Exacerbating the gutting of the ACE program is the inconsistency of the new FCI Petersburg Education Department administration.  They simply close on a whim and without any form of notice.  This sends the message that they feel as though the incarcerated students of FCI Petersburg are not worthy of the education to be imparted or their time.  To persons already downtrodden, this can be devastating and irreparable.  After all, a large part of our jobs as prison educators is to sell the concepts of self-worth and education being a worthwhile pursuit.  These frequent closures are detrimental to both goals.

If the frequent, unexpected closures and gutting of educational programming isn’t enough, even the feel of the FCI Petersburg Education Department has changed.  This is because Education Department staff is now harassing those who utilize the library.  The new ACE Coordinator — and one of the other staff educators — can be heard screaming about the level of noise (something at a much lower level than their yelling), interrogating library patrons about the reason for them frequenting the establishment, and frequent shakedowns which appear to be employed in an effort to dissuade library usage.  Staff are now even asserting that inmates are not allowed to sit in the library — at any of the numerous tables — to discuss political or educational matters, manuscript preparation (as in manuscripts being penned by inmates), or other non-legal or non-library issued material reading.  The ferocity accompanying these interrogations is quite disturbing.  I, myself, was confronted for sitting at a table with one of my former students and discussing writing.  All we were doing was quietly discussing his manuscript (a book he’s in the process of writing) and the Education Department staffer attempted to kick us out of the Education Department for this most productive and pro-social activity.  It was very disturbing.  The message was loud and clear: We don’t want you here.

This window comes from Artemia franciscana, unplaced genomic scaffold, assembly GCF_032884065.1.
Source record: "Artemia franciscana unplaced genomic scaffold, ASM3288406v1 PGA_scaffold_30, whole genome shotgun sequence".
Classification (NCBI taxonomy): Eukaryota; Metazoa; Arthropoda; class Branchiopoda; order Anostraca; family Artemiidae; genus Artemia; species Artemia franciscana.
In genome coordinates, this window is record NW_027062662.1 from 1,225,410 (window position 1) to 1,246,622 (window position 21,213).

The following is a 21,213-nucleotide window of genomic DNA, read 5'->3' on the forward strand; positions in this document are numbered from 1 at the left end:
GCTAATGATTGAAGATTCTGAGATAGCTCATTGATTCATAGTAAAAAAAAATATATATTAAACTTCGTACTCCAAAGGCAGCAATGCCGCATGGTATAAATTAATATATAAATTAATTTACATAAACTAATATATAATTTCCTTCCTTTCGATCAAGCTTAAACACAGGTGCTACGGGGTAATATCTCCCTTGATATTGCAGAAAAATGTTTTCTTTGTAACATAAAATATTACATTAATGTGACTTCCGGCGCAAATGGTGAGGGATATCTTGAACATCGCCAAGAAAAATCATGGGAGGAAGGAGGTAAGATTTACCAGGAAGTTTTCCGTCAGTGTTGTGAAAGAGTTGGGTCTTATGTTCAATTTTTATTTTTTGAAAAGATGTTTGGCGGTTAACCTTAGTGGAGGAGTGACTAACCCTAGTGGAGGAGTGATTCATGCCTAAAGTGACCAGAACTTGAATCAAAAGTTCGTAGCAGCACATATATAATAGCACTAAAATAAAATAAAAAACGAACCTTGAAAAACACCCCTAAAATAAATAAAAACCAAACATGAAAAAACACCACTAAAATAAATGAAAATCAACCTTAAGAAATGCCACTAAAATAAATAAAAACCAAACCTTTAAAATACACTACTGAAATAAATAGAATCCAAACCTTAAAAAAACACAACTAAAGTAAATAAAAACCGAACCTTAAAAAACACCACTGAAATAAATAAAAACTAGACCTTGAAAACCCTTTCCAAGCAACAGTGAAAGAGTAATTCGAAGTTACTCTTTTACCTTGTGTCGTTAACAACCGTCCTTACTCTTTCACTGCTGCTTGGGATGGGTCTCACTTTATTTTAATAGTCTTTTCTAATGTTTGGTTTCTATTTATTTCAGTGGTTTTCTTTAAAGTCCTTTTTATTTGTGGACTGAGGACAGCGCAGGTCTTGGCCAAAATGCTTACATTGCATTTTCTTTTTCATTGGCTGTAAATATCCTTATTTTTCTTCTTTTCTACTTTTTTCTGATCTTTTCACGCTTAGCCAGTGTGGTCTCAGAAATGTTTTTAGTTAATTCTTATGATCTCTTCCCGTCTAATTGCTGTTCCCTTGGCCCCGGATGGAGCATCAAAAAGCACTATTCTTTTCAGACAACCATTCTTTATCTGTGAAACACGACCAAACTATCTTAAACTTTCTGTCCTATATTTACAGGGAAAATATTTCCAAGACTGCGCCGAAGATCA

The matter becomes more serious when you take into account that the Education Department doesn’t only house the GED/ACE classrooms and the leisure library, but the law library (typewriters and copiers included) and the mailing label printers.  Thursday nights are particularly bad nights to have such closures since it is the last night of the week that mail is collected at FCI Petersburg.  In fact, as I write this, my cellmate is in our cell writing something out by hand which has to be postmarked by tomorrow.  Luckily he already has a label for the piece of mail.  If he didn’t, the civil suit he’s involved with would be dismissed as untimely, thanks to the FCI Petersburg Education Department’s inconsistency.  It is very frustrating for all involved.

The long and short of this situation is that the administration of FCI Petersburg needs to step up and do what needs to be done.  The Education Department needs to be managed by competent personnel who are willing to act in a professional and respectable manner.  When the Education Department is scheduled to be open, it should be open.  And when problems present themselves, notice needs to be made to the inmate population.  It is unacceptable for 100 inmates to be lined up outside of the Education Department waiting for the door to be unlocked so that they can go to class, only to be turned away because a staff member didn’t fulfill their responsibility by showing up to work.  Until problems like these are resolved, the FCI Petersburg Education Department will continue to foster a culture of abject failure.


Editorial Note: This post was submitted on Thursday, February 28th, 2013 and concerns that date.